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Michael Bloomberg.Bill Pugliano / Getty Images

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February 18, 2020 (LifeSiteNews) — A video has surfaced of Michael Bloomberg — now a top contender for the Democratic presidential nomination — suggesting that the U.S. needs to rethink how it allocates medical resources to elderly Americans in need of major medical interventions.  

“If you show up with prostate cancer, and you’re ninety-five years old, we should say, ‘Go and enjoy, have a nice day, live a long life. There’s no cure, and we can’t do anything,” said Bloomberg.

“If you’re a young person, we should do something about it,” he said, but “[s]ociety is not willing to do that yet,” hinting that American attitudes toward caring for the aged need to evolve to match his own.

The video was taken while Bloomberg was sitting Shiva with a Jewish family in 2011, engaging in a discussion about how the government should approach dealing with geriatric health issues.

“If you’re bleeding, they’ll stop the bleeding; if you need an X-ray, you’re going to have to wait,” Bloomberg can be heard saying. 

“All of these costs keep going up,” continued the then–New York City mayor. “Nobody wants to pay any more money, and at the rate we’re going, health care is going to bankrupt us. We need to sit here and say which things we’re going to do and which things we’re not.”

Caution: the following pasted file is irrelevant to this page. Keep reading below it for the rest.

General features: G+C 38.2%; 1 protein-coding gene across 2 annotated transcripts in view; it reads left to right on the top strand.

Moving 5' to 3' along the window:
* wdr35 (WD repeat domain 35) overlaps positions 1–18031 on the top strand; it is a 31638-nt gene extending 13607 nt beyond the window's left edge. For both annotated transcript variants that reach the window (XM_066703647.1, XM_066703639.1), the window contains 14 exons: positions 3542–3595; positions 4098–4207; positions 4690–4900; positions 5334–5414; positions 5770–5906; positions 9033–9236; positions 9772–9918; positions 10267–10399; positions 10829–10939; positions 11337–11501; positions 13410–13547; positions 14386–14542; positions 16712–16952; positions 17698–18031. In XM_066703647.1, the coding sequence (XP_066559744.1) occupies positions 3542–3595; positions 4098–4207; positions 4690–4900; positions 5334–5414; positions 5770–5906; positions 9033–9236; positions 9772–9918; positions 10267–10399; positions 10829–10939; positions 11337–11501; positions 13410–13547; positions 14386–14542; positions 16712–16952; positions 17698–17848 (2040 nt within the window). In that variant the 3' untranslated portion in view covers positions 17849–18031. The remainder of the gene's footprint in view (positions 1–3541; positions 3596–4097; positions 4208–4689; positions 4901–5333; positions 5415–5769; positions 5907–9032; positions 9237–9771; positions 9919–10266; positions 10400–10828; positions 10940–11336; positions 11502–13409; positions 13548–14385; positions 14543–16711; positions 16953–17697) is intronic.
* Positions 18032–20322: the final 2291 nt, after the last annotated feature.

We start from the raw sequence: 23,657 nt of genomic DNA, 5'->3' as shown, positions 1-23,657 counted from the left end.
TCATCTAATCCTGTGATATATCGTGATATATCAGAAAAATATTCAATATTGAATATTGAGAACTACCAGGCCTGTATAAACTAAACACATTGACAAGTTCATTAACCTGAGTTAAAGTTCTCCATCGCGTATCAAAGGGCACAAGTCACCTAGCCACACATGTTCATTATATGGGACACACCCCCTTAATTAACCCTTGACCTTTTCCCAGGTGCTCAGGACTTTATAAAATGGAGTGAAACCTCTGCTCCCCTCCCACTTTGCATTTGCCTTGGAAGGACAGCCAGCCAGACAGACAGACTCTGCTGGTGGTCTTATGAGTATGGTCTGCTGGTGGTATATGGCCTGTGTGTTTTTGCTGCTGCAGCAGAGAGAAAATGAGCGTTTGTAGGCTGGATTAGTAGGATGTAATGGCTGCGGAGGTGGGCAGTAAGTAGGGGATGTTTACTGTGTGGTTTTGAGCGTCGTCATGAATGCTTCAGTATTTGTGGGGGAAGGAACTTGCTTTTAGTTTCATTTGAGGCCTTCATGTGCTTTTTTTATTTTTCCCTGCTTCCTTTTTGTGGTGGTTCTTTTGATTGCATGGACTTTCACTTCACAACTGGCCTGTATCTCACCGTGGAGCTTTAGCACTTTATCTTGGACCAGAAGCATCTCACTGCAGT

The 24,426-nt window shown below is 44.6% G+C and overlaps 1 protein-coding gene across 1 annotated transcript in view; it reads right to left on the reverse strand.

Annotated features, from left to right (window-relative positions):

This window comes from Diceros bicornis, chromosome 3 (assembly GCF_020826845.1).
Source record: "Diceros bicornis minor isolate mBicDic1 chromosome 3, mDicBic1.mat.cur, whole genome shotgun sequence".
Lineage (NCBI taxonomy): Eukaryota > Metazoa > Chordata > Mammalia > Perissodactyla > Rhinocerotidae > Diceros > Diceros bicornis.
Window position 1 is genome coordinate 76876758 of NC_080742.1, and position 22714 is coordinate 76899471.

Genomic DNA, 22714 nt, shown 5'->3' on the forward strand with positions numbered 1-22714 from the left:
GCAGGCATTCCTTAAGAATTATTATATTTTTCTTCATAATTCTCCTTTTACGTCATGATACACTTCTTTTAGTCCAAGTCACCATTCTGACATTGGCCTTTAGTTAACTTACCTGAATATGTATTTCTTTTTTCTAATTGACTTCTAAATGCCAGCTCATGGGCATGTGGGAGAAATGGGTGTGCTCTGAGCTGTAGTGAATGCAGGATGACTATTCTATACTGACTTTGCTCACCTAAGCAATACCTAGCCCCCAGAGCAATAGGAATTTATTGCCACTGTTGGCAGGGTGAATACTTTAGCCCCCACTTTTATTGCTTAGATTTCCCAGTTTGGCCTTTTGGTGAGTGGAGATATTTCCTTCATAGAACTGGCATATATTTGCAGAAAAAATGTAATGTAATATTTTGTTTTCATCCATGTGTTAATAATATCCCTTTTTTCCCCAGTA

Resurrecting what Americans feared most about Obamacare: Bigotry against the aged

Bloomberg’s remarks are reminiscent of those of Zeke Emanuel, architect of the Affordable Care Act (ACA), better known as “Obamacare.”

In an article titled, “Why I Hope to Die at 75,” published in The Atlantic, Emanuel said:

Here is a simple truth that many of us seem to resist: Living too long is also a loss. It renders many of us, if not disabled, then faltering and declining, a state that may not be worse than death but is nonetheless deprived.

It robs us of our creativity and ability to contribute to work, society, the world. It transforms how people experience us, relate to us, and, most important, remember us. We are no longer remembered as vibrant and engaged but as feeble, ineffectual, even pathetic.

By the time I reach 75, I will have lived a complete life. I will have loved and been loved. My children will be grown and in the midst of their own rich lives. I will have seen my grandchildren born and beginning their lives. I will have pursued my life’s projects and made whatever contributions, important or not, I am going to make. And hopefully, I will not have too many mental and physical limitations. Dying at 75 will not be a tragedy. Indeed, I plan to have my memorial service before I die. And I don’t want any crying or wailing, but a warm gathering filled with fun reminiscences, stories of my awkwardness, and celebrations of a good life.

“This is the quality of life ethic in action,” wrote Wesley J. Smith at the time. “It is an expression of the increasing bigotry we are witnessing against the aged.”

Actualizing the Obamacare ‘death panels’

“The more we learn about Bloomberg, the scarier he gets. Actually, he’s a nightmare,” tweeted James Zogby, managing director of Zogby Research.

“This is like the 1,275th thing that Bloomberg said that’s disqualifying,” said one Bernie Sanders–supporter on Twitter.

“I’m Jewish, and I have to say, Bloomberg cannot be president,” tweeted thinkthere4am1.  “These optics are so bad and will increase antisemitic hatred.”

Another liberal Twitter user commented, “So Bloomberg wants to actualize the bogus ‘death panels’ Republicans used to say would come with Obamacare.”


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